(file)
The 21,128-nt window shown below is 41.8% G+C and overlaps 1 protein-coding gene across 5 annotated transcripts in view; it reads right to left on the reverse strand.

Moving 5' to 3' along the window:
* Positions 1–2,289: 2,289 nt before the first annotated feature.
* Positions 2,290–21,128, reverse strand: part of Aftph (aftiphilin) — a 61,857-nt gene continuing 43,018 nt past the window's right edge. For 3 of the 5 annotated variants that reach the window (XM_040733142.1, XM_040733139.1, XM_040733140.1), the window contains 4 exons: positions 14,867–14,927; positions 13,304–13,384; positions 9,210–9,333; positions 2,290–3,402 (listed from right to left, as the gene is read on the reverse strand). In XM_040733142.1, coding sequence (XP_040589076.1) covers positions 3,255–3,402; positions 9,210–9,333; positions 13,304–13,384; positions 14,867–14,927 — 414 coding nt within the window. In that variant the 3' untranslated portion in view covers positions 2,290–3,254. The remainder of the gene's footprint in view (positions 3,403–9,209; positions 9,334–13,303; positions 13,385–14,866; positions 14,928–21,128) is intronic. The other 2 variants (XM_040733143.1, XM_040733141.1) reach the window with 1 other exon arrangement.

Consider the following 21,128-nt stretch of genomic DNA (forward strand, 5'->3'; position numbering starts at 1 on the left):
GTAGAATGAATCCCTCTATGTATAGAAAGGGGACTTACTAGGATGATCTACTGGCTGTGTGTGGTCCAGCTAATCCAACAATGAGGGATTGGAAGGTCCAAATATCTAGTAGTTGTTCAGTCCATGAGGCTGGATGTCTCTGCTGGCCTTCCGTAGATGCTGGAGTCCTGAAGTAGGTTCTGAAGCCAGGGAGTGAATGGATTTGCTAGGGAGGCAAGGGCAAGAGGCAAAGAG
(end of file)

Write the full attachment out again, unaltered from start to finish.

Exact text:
The 21,128-nt window shown below is 41.8% G+C and overlaps 1 protein-coding gene across 5 annotated transcripts in view; it reads right to left on the reverse strand.

Moving 5' to 3' along the window:
* Positions 1–2,289: 2,289 nt before the first annotated feature.
* Positions 2,290–21,128, reverse strand: part of Aftph (aftiphilin) — a 61,857-nt gene continuing 43,018 nt past the window's right edge. For 3 of the 5 annotated variants that reach the window (XM_040733142.1, XM_040733139.1, XM_040733140.1), the window contains 4 exons: positions 14,867–14,927; positions 13,304–13,384; positions 9,210–9,333; positions 2,290–3,402 (listed from right to left, as the gene is read on the reverse strand). In XM_040733142.1, coding sequence (XP_040589076.1) covers positions 3,255–3,402; positions 9,210–9,333; positions 13,304–13,384; positions 14,867–14,927 — 414 coding nt within the window. In that variant the 3' untranslated portion in view covers positions 2,290–3,254. The remainder of the gene's footprint in view (positions 3,403–9,209; positions 9,334–13,303; positions 13,385–14,866; positions 14,928–21,128) is intronic. The other 2 variants (XM_040733143.1, XM_040733141.1) reach the window with 1 other exon arrangement.

Consider the following 21,128-nt stretch of genomic DNA (forward strand, 5'->3'; position numbering starts at 1 on the left):
GTAGAATGAATCCCTCTATGTATAGAAAGGGGACTTACTAGGATGATCTACTGGCTGTGTGTGGTCCAGCTAATCCAACAATGAGGGATTGGAAGGTCCAAATATCTAGTAGTTGTTCAGTCCATGAGGCTGGATGTCTCTGCTGGCCTTCCGTAGATGCTGGAGTCCTGAAGTAGGTTCTGAAGCCAGGGAGTGAATGGATTTGCTAGGGAGGCAAGGGCAAGAGGCAAAGAG